Here in the Rochester area, more than a hundred families have adopted Guatemalan children and several parents have started a group to teach their kids more about their roots. But as YNN’s Christina Noce explains, it's the parents who are learning the most.
Sometimes the best things come to those who wait. Jeffrey Sutton waited almost two years to adopt his son James from Guatemala.
More than a hundred families in the Rochester area have adopted Guatemalan children, 25 of whom started their own group to reintroduce their kids to their roots.
They started out as first-time parents. Now they’re more like a family, meeting throughout the year to learn more about Guatemalan cooking, books and today, building Mayan pyramids out of sugar cubes.
The pyramid they were basing it on was about 180 feet tall. The project wasn’t exactly to scale but with every sugar cube, the kids had a chance to learn more about their culture.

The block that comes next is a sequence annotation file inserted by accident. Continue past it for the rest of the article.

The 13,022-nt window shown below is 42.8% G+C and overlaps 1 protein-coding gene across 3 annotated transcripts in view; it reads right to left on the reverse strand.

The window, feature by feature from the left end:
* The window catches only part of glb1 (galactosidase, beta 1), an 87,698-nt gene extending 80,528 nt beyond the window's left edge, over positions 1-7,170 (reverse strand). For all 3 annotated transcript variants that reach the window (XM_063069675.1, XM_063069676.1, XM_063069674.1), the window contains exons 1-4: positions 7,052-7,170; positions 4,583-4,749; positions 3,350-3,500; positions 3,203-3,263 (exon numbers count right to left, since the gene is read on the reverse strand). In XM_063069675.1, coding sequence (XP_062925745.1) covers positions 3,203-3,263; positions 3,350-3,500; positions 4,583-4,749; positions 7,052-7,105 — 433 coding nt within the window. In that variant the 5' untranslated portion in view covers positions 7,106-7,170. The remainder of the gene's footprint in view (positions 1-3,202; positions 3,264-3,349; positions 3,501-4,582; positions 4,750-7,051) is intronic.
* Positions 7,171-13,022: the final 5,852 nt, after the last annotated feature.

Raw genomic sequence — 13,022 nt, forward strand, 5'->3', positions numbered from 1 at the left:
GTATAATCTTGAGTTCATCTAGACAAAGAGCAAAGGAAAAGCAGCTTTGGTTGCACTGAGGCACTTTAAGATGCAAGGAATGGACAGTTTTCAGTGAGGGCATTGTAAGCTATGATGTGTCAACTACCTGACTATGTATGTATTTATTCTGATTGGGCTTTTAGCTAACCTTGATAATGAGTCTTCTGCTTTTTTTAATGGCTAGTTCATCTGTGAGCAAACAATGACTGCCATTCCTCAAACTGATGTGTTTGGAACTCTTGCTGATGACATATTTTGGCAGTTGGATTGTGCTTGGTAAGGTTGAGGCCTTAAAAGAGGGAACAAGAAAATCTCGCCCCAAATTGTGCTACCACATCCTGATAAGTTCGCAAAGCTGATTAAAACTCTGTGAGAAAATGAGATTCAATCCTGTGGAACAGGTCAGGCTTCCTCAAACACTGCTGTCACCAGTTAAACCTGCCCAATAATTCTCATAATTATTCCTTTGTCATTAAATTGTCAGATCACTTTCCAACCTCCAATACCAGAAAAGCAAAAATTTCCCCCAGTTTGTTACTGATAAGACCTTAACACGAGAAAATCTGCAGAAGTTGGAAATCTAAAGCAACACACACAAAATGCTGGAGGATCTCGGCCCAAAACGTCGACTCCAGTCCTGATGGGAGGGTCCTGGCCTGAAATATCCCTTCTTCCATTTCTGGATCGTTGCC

When it was time to pick up their ten month old son, Sutton and his wife did their research.
“We went to his birth town. We bought 16 presents for him from the shops there.”
Every year, they give James a gift from his birthplace. The sixteenth gift, according to Guatemalan tradition, will be a key chain for James' first car.
“It was truly an immediate bond," said Annette McCabe.
Annette McCabe was 43 years old when she was given the gift of motherhood.
“I adopted her as a single mom. And I was fortunate enough when she was five, to marry.”
For the kids, the afternoon was about sugar cube pyramids. But these parents will tell you, when it comes to family, some things are worth the wait.
“I did some things out of order and it’s turned out to be the perfect family.”